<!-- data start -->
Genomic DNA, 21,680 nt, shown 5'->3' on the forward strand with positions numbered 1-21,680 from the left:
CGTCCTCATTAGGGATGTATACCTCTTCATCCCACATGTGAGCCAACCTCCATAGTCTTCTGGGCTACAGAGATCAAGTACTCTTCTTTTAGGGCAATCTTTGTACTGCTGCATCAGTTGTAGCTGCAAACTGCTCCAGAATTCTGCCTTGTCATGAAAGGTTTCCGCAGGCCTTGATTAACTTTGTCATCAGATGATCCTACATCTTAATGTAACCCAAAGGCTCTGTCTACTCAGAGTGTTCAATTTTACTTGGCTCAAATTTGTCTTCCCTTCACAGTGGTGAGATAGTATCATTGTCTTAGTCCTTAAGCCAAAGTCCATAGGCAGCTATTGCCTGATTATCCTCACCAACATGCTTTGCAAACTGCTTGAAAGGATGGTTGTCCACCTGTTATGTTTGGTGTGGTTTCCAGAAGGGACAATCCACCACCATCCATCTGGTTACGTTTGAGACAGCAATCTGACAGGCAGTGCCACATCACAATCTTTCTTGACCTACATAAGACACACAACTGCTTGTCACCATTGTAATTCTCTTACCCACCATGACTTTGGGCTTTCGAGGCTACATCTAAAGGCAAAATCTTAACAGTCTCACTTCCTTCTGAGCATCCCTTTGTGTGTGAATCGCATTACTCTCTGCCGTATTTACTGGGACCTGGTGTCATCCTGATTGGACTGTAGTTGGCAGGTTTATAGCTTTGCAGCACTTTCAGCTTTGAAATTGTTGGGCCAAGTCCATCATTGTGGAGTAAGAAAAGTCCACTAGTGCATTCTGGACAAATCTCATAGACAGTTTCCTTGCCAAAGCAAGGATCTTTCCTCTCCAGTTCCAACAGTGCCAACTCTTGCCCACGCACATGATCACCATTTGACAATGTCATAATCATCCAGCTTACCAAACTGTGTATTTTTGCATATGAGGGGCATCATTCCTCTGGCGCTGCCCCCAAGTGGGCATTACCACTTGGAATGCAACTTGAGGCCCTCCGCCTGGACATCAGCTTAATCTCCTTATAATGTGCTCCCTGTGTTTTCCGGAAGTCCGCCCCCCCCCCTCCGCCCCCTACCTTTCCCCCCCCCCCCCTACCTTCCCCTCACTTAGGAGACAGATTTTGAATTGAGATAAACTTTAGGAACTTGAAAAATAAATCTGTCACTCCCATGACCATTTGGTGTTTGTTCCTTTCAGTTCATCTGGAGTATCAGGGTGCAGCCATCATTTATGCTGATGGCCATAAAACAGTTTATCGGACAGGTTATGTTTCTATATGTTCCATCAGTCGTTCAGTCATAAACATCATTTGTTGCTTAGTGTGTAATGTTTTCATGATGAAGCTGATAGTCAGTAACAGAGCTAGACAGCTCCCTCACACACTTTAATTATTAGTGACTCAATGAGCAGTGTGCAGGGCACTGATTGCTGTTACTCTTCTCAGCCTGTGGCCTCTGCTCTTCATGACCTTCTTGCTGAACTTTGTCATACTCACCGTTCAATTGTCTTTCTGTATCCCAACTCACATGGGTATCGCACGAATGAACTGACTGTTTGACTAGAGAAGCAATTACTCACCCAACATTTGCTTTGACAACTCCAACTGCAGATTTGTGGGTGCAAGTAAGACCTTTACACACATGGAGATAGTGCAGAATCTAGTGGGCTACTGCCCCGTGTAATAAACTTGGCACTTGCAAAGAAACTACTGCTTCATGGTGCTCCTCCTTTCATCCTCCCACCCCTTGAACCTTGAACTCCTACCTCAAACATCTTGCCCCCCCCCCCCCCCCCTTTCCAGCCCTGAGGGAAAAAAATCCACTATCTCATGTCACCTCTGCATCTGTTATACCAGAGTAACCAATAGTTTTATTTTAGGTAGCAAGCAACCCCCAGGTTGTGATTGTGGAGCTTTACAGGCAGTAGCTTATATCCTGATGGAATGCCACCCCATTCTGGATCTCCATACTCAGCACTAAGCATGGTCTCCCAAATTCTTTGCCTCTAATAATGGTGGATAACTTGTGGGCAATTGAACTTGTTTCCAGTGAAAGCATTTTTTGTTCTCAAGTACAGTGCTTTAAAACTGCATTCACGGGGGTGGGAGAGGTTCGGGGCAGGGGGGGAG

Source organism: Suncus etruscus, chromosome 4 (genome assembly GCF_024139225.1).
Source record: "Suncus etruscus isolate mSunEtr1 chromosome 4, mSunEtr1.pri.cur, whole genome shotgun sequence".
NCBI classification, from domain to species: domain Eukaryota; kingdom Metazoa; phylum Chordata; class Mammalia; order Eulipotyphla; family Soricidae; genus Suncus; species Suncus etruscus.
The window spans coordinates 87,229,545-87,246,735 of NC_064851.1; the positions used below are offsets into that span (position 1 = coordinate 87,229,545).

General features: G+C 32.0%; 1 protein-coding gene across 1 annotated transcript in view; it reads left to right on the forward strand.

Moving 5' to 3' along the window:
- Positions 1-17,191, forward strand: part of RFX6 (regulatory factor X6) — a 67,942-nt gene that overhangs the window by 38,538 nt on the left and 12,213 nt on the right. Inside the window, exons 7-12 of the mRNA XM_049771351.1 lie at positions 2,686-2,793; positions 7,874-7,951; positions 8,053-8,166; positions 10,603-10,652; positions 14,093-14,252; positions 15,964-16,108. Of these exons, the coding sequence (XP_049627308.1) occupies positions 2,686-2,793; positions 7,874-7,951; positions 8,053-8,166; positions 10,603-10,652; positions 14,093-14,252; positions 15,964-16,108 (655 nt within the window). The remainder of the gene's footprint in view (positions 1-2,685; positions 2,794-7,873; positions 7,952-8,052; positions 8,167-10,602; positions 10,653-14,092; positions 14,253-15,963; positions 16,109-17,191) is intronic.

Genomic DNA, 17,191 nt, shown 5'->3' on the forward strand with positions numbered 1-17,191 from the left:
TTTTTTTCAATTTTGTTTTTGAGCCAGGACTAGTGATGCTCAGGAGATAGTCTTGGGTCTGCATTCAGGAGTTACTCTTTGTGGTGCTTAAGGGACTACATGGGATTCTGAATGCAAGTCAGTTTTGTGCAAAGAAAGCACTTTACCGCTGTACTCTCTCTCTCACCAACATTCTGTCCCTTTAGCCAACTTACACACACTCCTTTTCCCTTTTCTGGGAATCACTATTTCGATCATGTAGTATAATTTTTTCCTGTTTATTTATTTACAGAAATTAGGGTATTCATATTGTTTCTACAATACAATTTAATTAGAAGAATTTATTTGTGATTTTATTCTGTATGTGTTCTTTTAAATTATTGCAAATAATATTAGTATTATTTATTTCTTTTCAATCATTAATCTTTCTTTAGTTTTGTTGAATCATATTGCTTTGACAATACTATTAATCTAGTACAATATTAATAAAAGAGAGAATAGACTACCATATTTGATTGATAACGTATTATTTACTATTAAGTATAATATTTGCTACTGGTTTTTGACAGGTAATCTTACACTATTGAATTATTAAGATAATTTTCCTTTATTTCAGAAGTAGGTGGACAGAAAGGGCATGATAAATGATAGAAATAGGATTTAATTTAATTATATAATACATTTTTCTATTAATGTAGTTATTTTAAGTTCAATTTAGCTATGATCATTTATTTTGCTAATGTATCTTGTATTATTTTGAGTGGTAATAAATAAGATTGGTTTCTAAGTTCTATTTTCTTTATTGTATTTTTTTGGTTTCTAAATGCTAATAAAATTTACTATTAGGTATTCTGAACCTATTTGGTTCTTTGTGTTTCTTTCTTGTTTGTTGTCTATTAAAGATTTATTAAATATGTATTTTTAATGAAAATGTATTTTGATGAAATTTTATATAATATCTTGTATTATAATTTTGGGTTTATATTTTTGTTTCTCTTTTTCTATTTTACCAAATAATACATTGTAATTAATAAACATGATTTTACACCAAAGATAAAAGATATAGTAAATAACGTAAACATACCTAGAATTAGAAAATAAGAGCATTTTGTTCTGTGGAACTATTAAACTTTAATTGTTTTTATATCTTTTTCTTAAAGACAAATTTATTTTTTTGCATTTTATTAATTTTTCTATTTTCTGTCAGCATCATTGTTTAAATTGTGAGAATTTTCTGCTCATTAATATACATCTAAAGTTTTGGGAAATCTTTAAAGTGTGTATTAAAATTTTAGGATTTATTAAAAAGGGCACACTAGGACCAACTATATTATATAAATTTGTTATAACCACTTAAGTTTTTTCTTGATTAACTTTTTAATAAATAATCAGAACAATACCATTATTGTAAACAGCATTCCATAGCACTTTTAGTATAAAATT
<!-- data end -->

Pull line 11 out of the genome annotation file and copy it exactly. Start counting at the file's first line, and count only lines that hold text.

TTTTTTTCAATTTTGTTTTTGAGCCAGGACTAGTGATGCTCAGGAGATAGTCTTGGGTCTGCATTCAGGAGTTACTCTTTGTGGTGCTTAAGGGACTACATGGGATTCTGAATGCAAGTCAGTTTTGTGCAAAGAAAGCACTTTACCGCTGTACTCTCTCTCTCACCAACATTCTGTCCCTTTAGCCAACTTACACACACTCCTTTTCCCTTTTCTGGGAATCACTATTTCGATCATGTAGTATAATTTTTTCCTGTTTATTTATTTACAGAAATTAGGGTATTCATATTGTTTCTACAATACAATTTAATTAGAAGAATTTATTTGTGATTTTATTCTGTATGTGTTCTTTTAAATTATTGCAAATAATATTAGTATTATTTATTTCTTTTCAATCATTAATCTTTCTTTAGTTTTGTTGAATCATATTGCTTTGACAATACTATTAATCTAGTACAATATTAATAAAAGAGAGAATAGACTACCATATTTGATTGATAACGTATTATTTACTATTAAGTATAATATTTGCTACTGGTTTTTGACAGGTAATCTTACACTATTGAATTATTAAGATAATTTTCCTTTATTTCAGAAGTAGGTGGACAGAAAGGGCATGATAAATGATAGAAATAGGATTTAATTTAATTATATAATACATTTTTCTATTAATGTAGTTATTTTAAGTTCAATTTAGCTATGATCATTTATTTTGCTAATGTATCTTGTATTATTTTGAGTGGTAATAAATAAGATTGGTTTCTAAGTTCTATTTTCTTTATTGTATTTTTTTGGTTTCTAAATGCTAATAAAATTTACTATTAGGTATTCTGAACCTATTTGGTTCTTTGTGTTTCTTTCTTGTTTGTTGTCTATTAAAGATTTATTAAATATGTATTTTTAATGAAAATGTATTTTGATGAAATTTTATATAATATCTTGTATTATAATTTTGGGTTTATATTTTTGTTTCTCTTTTTCTATTTTACCAAATAATACATTGTAATTAATAAACATGATTTTACACCAAAGATAAAAGATATAGTAAATAACGTAAACATACCTAGAATTAGAAAATAAGAGCATTTTGTTCTGTGGAACTATTAAACTTTAATTGTTTTTATATCTTTTTCTTAAAGACAAATTTATTTTTTTGCATTTTATTAATTTTTCTATTTTCTGTCAGCATCATTGTTTAAATTGTGAGAATTTTCTGCTCATTAATATACATCTAAAGTTTTGGGAAATCTTTAAAGTGTGTATTAAAATTTTAGGATTTATTAAAAAGGGCACACTAGGACCAACTATATTATATAAATTTGTTATAACCACTTAAGTTTTTTCTTGATTAACTTTTTAATAAATAATCAGAACAATACCATTATTGTAAACAGCATTCCATAGCACTTTTAGTATAAAATT